Brussels, Oct 12 (efe-epa).- European Union foreign ministers agreed on Monday to impose sanctions against Russians accused of poisoning opposition leader Alexei Navalny.
“It was a complete acceptance by all member states, everybody was supporting this proposal,” EU foreign policy chief Josep Borrell said at a press conference after a meeting in Luxembourg.
He added that technical work will begin to prepare the restrictive measures on the basis of a list proposed jointly by France and Germany, which submitted evidence on the case.
Borrell made it clear that the EU sanctions will be imposed for the attempted assassination of Navalny but that dialogue with Moscow could continue.
Details of who could be the subject of sanctions or when they could be enforced have not yet been released.
Navalny, a political activist and Kremlin critic, collapsed on a domestic flight in Siberia on 20 August and was transferred to Berlin two days later.
A German army laboratory found he was exposed to a nerve agent from the Novichok group, which was developed by the Soviet Union in the 1970s and 1980s and used to poison former Russian double agent Sergei Skripal and his daughter Yulia in 2018 in the United Kingdom.
France and Germany said in a joint statement on Friday that Moscow has given “no credible explanation” in the case and that “there is no other plausible explanation for Mr Navalny’s poisoning than a Russian involvement and responsibility”.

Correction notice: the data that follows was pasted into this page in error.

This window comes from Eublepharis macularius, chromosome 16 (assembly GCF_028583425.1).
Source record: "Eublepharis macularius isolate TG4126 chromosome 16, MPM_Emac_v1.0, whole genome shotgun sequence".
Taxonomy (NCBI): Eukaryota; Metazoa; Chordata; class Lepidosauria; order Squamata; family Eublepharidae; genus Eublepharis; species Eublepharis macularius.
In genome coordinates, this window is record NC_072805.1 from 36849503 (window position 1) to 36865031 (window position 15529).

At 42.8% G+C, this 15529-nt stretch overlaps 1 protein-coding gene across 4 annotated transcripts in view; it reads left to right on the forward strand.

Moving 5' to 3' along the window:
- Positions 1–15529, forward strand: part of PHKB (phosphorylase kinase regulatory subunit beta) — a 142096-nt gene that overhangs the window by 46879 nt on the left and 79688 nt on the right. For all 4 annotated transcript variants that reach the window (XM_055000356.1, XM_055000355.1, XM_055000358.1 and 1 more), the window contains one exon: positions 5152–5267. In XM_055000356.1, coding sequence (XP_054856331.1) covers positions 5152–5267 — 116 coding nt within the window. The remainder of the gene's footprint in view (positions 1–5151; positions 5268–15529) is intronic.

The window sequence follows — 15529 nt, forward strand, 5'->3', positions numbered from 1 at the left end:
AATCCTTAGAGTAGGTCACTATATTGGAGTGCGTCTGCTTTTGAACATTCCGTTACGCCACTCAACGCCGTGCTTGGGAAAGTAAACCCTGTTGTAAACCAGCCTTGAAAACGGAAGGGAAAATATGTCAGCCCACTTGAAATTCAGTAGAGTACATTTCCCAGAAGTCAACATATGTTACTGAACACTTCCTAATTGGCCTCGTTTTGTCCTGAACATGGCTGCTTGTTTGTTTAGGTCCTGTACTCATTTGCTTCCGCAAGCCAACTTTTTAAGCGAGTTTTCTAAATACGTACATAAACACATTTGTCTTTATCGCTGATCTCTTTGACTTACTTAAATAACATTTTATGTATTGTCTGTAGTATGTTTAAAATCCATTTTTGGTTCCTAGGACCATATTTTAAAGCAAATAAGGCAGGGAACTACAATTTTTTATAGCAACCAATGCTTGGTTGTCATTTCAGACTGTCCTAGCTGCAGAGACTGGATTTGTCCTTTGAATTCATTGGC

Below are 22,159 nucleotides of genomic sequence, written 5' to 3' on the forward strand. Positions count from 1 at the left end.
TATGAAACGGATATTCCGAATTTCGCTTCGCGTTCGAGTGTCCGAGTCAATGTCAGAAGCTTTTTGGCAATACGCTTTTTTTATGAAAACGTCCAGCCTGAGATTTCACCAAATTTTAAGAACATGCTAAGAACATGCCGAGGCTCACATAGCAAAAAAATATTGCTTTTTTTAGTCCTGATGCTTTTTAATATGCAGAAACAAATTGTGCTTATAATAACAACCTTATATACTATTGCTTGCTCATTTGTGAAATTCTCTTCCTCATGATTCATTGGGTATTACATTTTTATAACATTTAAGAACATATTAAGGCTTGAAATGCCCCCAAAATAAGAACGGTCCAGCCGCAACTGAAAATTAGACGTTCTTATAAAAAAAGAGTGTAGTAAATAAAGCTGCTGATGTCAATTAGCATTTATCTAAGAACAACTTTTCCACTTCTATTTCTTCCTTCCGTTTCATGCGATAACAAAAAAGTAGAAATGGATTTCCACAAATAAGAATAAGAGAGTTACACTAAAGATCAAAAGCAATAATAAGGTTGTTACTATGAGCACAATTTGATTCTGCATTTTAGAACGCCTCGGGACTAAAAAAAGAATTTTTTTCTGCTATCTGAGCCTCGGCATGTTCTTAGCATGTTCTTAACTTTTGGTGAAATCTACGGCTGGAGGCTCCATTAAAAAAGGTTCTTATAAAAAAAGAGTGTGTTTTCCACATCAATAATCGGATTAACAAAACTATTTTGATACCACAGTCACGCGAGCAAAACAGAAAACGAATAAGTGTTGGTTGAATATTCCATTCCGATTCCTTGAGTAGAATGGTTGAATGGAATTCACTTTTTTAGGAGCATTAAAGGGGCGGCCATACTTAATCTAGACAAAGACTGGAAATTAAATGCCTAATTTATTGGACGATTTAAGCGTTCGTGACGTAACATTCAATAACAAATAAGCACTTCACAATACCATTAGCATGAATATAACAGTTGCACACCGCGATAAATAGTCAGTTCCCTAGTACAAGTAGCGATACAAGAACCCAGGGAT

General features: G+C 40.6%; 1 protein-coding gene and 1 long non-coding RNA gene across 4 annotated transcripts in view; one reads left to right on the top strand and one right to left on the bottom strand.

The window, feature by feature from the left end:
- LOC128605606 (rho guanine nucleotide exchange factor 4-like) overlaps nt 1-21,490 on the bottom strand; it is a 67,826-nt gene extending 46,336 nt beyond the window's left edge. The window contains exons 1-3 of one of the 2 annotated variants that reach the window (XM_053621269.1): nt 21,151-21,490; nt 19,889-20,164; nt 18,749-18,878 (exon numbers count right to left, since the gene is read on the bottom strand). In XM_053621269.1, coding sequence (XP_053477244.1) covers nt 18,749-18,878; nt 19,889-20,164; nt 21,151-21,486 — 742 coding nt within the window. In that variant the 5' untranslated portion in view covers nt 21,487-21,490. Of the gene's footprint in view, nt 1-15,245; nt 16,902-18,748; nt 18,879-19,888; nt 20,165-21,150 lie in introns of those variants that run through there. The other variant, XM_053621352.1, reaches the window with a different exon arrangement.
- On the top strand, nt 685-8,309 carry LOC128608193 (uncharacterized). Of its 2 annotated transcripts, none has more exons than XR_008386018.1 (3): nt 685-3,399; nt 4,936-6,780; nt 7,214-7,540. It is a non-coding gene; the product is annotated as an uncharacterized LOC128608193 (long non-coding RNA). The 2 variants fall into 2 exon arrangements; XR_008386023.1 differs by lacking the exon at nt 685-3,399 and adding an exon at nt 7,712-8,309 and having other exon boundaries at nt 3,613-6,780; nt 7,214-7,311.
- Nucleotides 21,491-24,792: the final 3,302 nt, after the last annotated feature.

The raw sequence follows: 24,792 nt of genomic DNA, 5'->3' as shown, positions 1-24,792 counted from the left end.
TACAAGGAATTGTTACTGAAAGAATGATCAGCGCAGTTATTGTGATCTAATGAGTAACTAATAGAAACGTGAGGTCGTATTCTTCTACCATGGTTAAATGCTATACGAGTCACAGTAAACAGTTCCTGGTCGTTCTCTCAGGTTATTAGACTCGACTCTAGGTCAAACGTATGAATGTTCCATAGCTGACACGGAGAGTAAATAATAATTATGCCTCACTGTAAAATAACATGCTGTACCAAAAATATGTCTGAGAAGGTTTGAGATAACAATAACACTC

EU foreign ministers also agreed to impose further sanctions over the violent oppression of political protesters in Belarus, including against the country’s leader Alexandr Lukashenko.
The Council said in a statement that presidential elections in the country on 9 August were “neither free nor fair” and that Lukashenko, who was declared the landslide winner, “lacks any democratic legitimacy”.
It reiterated its “full support for Belarus’s sovereignty and independence” and the democratic right of the Belarusian people to elect their president through new, free and fair elections, without external interference”.
The EU imposed sanctions against 40 Belarusian officials in early October and ministers have agreed that these could be extended to include Lukashenko.
“The Council strongly condemns the violence employed by the Belarusian authorities against peaceful protesters, and calls for the release of all arbitrarily detained persons, including political prisoners,” it added.
Germany proposed that the Belarusian president be subjected to travel restrictions in EU territory and have his assets frozen.
German Foreign Minister Heiko Maas said before the meeting: “The Lukashenko regime continues to exercise violence, we still see arrests of peaceful demonstrators.
“I proposed to pave the way for another sanctions package, and Lukashenko should be one of the people on this sanctions list.” EFE-EPA